Wednesday, 6 March 2013

#401 At the foundry: Patina, the power of color, con't . . .

Please start this series about patina with post #391, Feb. 13

The use of patina and the colors of bronze has a profound effect on the sculpture's final appearance 
and the impression it makes on the viewer . . . color is more powerful than form.  

I routinely use color to suggest the natural color inherent to a species, such as the North American Mountain Lion,
also know as the Cougar.  The chemical, ferric nitrate, produces a golden tone, which is a logical choice for the mammal's distinctive yellow-gold coat.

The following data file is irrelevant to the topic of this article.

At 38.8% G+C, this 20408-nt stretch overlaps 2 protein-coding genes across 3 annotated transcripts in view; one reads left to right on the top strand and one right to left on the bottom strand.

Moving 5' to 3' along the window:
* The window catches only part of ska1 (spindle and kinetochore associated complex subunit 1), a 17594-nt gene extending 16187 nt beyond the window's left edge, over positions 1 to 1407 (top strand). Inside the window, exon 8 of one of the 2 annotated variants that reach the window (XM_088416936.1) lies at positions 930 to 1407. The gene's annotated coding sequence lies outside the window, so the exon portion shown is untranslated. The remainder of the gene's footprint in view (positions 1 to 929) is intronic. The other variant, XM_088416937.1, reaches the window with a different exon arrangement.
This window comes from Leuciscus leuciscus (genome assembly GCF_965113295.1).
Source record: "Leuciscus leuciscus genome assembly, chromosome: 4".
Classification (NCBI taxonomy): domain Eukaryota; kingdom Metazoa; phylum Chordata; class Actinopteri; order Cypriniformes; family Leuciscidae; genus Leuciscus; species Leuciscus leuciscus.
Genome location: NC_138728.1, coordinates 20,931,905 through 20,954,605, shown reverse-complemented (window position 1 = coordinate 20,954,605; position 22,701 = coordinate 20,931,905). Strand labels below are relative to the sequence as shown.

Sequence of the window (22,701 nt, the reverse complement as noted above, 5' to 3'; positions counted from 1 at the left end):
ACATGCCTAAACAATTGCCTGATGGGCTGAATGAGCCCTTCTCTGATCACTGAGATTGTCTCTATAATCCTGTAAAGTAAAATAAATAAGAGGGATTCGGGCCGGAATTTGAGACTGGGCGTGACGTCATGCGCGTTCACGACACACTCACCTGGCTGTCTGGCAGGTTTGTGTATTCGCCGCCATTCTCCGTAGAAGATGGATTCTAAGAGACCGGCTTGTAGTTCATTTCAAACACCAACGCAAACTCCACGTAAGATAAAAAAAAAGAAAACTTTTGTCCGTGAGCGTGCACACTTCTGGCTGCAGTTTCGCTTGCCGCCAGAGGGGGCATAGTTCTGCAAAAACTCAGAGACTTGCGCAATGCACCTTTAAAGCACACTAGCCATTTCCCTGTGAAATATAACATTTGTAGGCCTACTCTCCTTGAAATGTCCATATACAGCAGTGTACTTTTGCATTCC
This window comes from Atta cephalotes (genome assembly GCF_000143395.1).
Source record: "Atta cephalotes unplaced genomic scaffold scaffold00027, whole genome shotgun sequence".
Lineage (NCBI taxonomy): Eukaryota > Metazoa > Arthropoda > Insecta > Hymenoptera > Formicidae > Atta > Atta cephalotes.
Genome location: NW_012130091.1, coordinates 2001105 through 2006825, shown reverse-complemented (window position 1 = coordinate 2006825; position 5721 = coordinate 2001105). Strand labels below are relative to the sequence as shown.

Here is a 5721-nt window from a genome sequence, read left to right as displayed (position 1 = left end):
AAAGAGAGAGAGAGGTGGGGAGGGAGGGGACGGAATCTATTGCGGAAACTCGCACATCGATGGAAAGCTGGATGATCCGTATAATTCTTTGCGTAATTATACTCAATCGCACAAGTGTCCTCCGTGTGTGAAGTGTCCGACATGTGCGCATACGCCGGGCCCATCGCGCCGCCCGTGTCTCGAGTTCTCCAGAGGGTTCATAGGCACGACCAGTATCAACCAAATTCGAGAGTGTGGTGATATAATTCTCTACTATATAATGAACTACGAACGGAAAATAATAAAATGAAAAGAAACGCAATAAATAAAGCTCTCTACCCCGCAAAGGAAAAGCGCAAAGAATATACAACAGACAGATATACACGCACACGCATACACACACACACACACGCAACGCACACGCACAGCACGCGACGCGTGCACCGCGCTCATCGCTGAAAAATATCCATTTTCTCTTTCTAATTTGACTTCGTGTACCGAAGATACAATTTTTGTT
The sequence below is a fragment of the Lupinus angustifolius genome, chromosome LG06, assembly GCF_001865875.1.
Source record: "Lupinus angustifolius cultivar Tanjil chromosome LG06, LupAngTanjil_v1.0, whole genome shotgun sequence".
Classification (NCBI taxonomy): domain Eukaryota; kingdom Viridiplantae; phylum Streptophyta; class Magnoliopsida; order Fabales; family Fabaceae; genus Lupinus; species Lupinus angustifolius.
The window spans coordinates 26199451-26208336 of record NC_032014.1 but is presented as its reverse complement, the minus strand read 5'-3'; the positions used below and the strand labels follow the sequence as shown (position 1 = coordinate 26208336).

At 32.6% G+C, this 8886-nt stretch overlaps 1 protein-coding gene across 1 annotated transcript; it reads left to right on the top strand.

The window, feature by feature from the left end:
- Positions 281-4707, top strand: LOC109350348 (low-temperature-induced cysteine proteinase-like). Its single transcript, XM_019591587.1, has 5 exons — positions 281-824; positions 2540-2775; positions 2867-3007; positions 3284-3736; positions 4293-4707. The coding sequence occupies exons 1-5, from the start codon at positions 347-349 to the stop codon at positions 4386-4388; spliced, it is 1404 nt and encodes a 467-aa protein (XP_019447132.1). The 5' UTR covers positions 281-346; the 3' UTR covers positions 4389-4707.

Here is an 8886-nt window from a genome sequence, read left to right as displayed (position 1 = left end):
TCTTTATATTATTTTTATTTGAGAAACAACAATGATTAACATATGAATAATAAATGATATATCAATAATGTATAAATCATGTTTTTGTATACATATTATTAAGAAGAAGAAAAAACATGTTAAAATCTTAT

Below, is a new work entitled Striding Cougar:
The top two pictures show my final choice of a ferric nitrate patina for the sculpture.
The bottom two pictures show an experiment with a darker patina using liver of sulfur, cupric nitrate,
and a hint of ferric nitrate.  Although the second patina has merit, I decided to repatina the work,
suggest the natural color of the animal and use the golden ferric nitrate chemicals.  In my opinion,
the darker patina imparted a "jaguar or panther look" to the sculpture.

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